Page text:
Friday, January 13, 2012

Grain Fiber and Magnesium Intake Associated With Lower Risk for Diabetes


Higher dietary intake of fiber from grains, cereals, and magnesium, may each be associated with a lower risk of type 2 diabetes, according to a report and analysis in the May 14 issue of Archives of Internal Medicine, one of the JAMA/Archives journals.

Projections indicate that the number of people diagnosed with diabetes worldwide may increase from 171 million in 2000 to 370 million by 2030, according to background information in the article. The associated illness, death, and health care costs emphasize the need for effective prevention, the authors write. Fiber may help reduce the risk of diabetes by increasing the amount of nutrients absorbed by the body and reducing blood sugar spikes after eating, among other mechanisms. Current American Diabetes Association guidelines include goals for total fiber intake, but research suggests that some types of fiber may be more beneficial than others. Findings regarding magnesium and diabetes risk remain unclear.

Dr. Matthias B. Schulze, and colleagues at the German Institute of Human Nutrition, conducted a study of 9,702 men and 15,365 women age 35 to 65 years. Participants completed a food questionnaire when they enrolled in the study between 1994 and 1998, then were followed up through 2005—an average of seven years—to see if they developed diabetes. In addition, the researchers performed a meta-analysis of previously published work related to intake of fiber or magnesium and risk of diabetes.
During the follow-up period, 844 individuals in the study developed type 2 diabetes. Those who consumed more fiber through cereal, bread, and other grain products (cereal fiber), were less likely to develop diabetes than those who ate less fiber. When the participants were split into five groups based on cereal fiber intake, those who ate the most (an average of 29 grams per day) had a 27 percent lower risk of developing diabetes than those in the group that ate the least (an average of 15.1 grams per day). Eating more fiber overall or from fruits and vegetables was not associated with diabetes risk, nor was magnesium intake.

In the meta-analysis, the researchers identified nine studies of fiber and eight studies of magnesium intake. Based on the results of all the studies, in which participants were classified into either four or five groups according to their intake of fiber or magnesium, those who consumed the most cereal fiber had a 33% percent lower risk of developing diabetes than those who took in the least, while those who consumed the most magnesium had a 23percent lower risk than those who consumed the least. There was no association between fruit or vegetable fiber and diabetes risk.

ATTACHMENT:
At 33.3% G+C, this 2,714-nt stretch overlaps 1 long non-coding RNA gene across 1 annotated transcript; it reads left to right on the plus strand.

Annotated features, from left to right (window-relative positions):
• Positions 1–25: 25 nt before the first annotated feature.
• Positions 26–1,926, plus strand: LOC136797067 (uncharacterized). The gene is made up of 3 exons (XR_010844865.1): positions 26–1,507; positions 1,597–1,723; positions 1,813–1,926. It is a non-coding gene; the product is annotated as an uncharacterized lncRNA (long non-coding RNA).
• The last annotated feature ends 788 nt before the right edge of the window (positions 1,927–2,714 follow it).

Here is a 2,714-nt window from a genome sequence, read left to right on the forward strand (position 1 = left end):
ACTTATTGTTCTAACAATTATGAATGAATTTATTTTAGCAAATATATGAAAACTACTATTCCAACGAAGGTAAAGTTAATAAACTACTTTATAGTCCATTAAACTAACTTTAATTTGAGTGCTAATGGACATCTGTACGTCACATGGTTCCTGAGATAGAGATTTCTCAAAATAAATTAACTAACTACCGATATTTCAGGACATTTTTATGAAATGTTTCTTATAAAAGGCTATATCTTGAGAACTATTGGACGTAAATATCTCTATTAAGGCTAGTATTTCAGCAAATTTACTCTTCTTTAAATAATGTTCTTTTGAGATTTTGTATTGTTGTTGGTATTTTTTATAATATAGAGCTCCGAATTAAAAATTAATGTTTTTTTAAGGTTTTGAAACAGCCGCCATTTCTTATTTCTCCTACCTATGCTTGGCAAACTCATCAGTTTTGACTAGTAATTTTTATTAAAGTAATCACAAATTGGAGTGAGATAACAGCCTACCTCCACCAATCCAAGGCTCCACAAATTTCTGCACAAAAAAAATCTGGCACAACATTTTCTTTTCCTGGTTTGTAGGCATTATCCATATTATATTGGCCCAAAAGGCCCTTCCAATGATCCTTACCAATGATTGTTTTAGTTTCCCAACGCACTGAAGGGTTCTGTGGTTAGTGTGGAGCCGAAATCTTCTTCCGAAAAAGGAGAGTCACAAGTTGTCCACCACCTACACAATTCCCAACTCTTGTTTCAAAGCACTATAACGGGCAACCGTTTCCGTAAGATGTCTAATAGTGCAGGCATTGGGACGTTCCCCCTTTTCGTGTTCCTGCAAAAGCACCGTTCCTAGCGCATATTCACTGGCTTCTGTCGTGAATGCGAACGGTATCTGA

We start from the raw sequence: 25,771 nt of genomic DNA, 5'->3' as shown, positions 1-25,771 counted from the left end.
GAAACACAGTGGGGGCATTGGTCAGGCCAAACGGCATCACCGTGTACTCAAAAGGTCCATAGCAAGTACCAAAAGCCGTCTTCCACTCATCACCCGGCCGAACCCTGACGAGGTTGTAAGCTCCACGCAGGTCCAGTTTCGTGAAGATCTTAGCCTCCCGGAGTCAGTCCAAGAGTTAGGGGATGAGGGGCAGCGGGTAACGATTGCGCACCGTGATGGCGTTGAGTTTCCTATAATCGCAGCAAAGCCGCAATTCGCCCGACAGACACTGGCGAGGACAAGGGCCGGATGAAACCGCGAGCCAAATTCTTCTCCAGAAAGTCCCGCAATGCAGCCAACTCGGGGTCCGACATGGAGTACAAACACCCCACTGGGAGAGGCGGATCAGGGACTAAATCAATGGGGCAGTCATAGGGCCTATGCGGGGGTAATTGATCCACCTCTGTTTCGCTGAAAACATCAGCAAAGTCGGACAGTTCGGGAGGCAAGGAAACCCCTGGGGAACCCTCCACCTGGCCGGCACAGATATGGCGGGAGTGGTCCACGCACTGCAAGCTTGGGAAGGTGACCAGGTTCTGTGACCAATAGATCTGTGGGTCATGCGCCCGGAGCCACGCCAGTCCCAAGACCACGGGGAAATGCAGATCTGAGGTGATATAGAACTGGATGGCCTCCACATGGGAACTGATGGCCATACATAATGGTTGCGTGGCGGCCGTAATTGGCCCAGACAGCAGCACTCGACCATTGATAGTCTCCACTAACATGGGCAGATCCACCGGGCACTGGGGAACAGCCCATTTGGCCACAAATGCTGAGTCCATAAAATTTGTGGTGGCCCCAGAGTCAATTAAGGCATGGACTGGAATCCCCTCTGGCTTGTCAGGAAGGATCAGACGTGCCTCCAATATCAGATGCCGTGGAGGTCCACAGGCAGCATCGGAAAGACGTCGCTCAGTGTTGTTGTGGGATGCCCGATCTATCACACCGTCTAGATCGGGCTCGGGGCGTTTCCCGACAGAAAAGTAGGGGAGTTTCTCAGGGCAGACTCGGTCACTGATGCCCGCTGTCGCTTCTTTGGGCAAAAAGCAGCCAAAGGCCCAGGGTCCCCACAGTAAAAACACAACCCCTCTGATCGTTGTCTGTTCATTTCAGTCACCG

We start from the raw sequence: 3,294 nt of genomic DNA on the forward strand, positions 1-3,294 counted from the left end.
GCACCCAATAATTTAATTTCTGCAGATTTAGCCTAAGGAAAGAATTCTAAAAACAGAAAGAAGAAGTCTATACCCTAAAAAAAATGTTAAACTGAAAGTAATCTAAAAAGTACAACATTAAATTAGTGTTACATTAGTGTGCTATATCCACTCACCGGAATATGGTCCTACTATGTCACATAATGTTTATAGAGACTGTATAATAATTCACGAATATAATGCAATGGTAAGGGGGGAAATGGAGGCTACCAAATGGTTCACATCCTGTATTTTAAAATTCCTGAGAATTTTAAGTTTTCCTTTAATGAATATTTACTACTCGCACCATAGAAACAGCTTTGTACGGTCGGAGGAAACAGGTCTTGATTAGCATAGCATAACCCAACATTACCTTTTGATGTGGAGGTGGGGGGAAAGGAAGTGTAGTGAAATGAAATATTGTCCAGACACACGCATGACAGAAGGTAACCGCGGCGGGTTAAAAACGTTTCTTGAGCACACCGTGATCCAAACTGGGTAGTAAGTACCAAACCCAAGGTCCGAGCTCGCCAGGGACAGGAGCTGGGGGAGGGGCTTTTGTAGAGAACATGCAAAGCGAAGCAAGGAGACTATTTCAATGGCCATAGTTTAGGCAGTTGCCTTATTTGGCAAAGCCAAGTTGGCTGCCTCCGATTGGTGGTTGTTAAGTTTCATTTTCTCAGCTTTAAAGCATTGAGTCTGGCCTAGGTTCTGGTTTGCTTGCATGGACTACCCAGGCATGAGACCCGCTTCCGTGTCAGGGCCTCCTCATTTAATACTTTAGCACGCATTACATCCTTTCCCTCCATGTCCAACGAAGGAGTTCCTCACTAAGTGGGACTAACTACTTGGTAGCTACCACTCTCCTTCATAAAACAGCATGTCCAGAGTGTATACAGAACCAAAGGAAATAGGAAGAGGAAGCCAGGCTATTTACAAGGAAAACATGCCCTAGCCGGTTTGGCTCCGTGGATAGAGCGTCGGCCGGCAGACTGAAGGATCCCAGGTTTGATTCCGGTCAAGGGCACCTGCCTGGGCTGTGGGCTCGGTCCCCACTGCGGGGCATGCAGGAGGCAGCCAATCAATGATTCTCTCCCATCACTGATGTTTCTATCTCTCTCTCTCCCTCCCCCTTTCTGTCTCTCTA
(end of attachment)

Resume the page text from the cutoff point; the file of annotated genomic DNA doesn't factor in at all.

"The evidence from our study and previous studies, summarized by means of meta-analysis, strongly supports that higher cereal fiber and magnesium intake may decrease diabetes risk," the authors conclude. "Whole-grain foods are therefore important in diabetes prevention."

Mayo Clinic Islet Cell Transplants to Improve Diabetes after Partial Pancreas Removal


ROCHESTER, Minn.  Sometimes doctors have to surgically remove a portion, or a person's entire pancreas. Infections and inflammation can shut down the pancreas. The natural result when the pancreas fails is diabetes &mdash often called pancreatogenic diabetes. The Mayo Clinic has been experimenting with pancreatic islets in select patients undergoing partial pancreas removal. Its most recent report on the progress of the procedure has found that the procedure shows promise for reducing the effects of diabetes related to pancreatogenic diabetes.

As you know, the pancreas is a gland organ that secretes hormones to regulate blood sugar levels and produces enzymes that break down digestible foods. Pancreatitis causes painful inflammation in the abdomen that occurs when digestive enzymes attack the pancreas, affecting digestion and the hormones that help control blood sugar levels. Severe inflammation of the pancreas can cause separation of the pancreatic duct between the right and left portions of the gland, a condition known as disconnected pancreatic duct syndrome.

"After attempts to control pain and improve malabsorption problems have been exhausted, total or near-total removal of the pancreas is recommended for patients with severe cases of pancreatitis in which pancreas tissue dies," says Santhi Swaroop Vege, M.D., a gastroenterologist at Mayo Clinic. "Such surgery, however, often results in a type of diabetes known as pancreatogenic diabetes."

Pancreatic islet autotransplantation (a transplant using a person's own tissue) is one treatment option to prevent pancreatogenic diabetes caused by pancreatic surgery. The procedure involves isolation and purification of insulin-producing cells (islets) after the pancreas, or a portion of the pancreas, is surgically removed in patients for whom pancreatic cancer is not a concern. The purified islets are then infused in the patient's portal vein, a large vein that carries blood from the digestive tract to the liver. The islets gradually implant in the liver and begin producing insulin.